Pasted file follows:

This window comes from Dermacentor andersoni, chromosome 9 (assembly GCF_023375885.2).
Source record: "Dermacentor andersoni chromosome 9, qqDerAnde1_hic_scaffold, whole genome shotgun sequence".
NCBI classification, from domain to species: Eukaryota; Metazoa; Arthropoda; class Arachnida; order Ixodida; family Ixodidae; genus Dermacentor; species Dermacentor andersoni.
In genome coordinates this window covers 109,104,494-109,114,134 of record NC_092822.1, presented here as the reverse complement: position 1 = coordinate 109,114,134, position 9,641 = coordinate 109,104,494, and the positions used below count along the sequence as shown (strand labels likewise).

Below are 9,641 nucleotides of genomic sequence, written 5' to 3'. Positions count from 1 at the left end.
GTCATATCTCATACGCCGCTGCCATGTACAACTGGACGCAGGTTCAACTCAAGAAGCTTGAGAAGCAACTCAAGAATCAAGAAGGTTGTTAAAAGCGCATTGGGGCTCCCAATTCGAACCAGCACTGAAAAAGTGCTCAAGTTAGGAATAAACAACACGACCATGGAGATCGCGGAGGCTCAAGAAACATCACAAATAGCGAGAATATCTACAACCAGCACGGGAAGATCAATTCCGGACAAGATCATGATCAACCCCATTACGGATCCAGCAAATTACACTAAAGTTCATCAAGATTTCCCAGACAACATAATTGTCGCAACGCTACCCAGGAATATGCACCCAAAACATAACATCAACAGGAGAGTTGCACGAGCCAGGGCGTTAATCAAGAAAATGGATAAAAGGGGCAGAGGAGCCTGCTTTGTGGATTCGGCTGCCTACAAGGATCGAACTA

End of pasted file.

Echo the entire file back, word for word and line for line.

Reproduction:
This window comes from Dermacentor andersoni, chromosome 9 (assembly GCF_023375885.2).
Source record: "Dermacentor andersoni chromosome 9, qqDerAnde1_hic_scaffold, whole genome shotgun sequence".
NCBI classification, from domain to species: Eukaryota; Metazoa; Arthropoda; class Arachnida; order Ixodida; family Ixodidae; genus Dermacentor; species Dermacentor andersoni.
In genome coordinates this window covers 109,104,494-109,114,134 of record NC_092822.1, presented here as the reverse complement: position 1 = coordinate 109,114,134, position 9,641 = coordinate 109,104,494, and the positions used below count along the sequence as shown (strand labels likewise).

Below are 9,641 nucleotides of genomic sequence, written 5' to 3'. Positions count from 1 at the left end.
GTCATATCTCATACGCCGCTGCCATGTACAACTGGACGCAGGTTCAACTCAAGAAGCTTGAGAAGCAACTCAAGAATCAAGAAGGTTGTTAAAAGCGCATTGGGGCTCCCAATTCGAACCAGCACTGAAAAAGTGCTCAAGTTAGGAATAAACAACACGACCATGGAGATCGCGGAGGCTCAAGAAACATCACAAATAGCGAGAATATCTACAACCAGCACGGGAAGATCAATTCCGGACAAGATCATGATCAACCCCATTACGGATCCAGCAAATTACACTAAAGTTCATCAAGATTTCCCAGACAACATAATTGTCGCAACGCTACCCAGGAATATGCACCCAAAACATAACATCAACAGGAGAGTTGCACGAGCCAGGGCGTTAATCAAGAAAATGGATAAAAGGGGCAGAGGAGCCTGCTTTGTGGATTCGGCTGCCTACAAGGATCGAACTA